Davao (Philippines) 0.19 3.79 19.95
Chonburi (Thailand) 0.25 2.43 9.57
Phnom Penh (Cambodia) 0.09 1.64 18.02
Bangkok (Thailand) 0.16 1.62 10.00
Ulaanbaatar (Mongolia) 0.04 1.51 35.12
Hanoi (Viet Nam) 0.11 1.44 13.33
Mumbai (India) 0.03 1.12 40.00
Ho Chi Minh City (Viet Nam) 0.12 1.08 9.23
Chiangmai (Thailand) 0.15 1.01 6.64
Karachi (Pakistan) 0.14 0.81 5.74
Lae (Papua New Guinea) 0.29 0.54 1.85
Chittagong (India) 0.09 0.50 5.68
Dhaka (Bangladesh) 0.08 0.42 5.12
Jakarta (Indonesia) 0.16 0.31 1.97
Colombo (Sri Lanka) 0.02 0.10 4.35
Some water vending, but not common. Some water vending, but not common. Some water vending, but not common. Some water vending, but not common.
In some countries, water from informal vendors is
over 100 times more expensive than water supplied
by house connection. Source information
extracted from Second Water Utilities Data Book,
Asian Development Bank, 1997.
26
Ecosystems value The multiple roles of the
aquatic ecosystems, called ecosystems services,
present an economic value to water.
Ecosystem type Total value per hectare (US/year) Total global flow value (US billion/year)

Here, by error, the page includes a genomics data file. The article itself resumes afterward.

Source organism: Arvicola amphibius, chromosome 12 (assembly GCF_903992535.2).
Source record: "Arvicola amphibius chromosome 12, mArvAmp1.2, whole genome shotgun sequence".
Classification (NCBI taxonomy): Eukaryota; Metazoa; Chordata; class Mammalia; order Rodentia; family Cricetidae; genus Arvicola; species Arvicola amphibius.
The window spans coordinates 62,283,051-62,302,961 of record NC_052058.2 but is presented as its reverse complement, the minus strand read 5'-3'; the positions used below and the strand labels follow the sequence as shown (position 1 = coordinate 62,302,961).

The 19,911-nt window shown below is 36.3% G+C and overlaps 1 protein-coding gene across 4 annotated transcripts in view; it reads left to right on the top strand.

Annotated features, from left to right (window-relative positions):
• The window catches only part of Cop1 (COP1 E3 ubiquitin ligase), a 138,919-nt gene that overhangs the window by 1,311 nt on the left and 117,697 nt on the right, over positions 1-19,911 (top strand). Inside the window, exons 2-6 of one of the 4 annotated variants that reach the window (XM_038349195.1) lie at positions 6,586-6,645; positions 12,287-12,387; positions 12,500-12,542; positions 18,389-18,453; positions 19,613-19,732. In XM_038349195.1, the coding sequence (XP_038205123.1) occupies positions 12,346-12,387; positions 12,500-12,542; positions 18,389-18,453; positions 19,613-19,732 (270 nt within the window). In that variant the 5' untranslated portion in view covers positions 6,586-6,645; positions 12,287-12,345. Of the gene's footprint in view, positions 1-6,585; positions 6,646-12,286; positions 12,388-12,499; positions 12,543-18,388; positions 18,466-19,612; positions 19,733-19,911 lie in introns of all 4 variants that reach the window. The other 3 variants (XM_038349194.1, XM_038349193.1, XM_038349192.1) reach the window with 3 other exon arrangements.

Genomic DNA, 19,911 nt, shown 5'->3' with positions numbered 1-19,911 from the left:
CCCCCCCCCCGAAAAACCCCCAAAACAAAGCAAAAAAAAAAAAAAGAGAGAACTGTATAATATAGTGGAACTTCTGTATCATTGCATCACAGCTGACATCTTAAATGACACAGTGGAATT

Tidal marsh/mangrove 6,075 375
Swamps/floodplains 9,990 1,648
Lakes/rivers 19,580 3,231
Total   5,254
Global and per hectare values of ecosystems have
been calculated based on the estimation of the
indirect values of the aquatic ecosystems in
flood control, groundwater recharge, shoreline
stabilization and shore protection, nutrition
cycling and retentions, water purification,
preservation of biodiversity, and recreation and
tourism. Source extracted from the World Water
Development Report. Costanza et al., 1997. 'The
nature of the world's ecosystem services and
natural capital' Nature, Vol. 387, pp. 253-60.
27
Water scarcity
  • Freshwater and the hydrological cycle
  • Water hot spots in the world
  • How to deal with water scarcity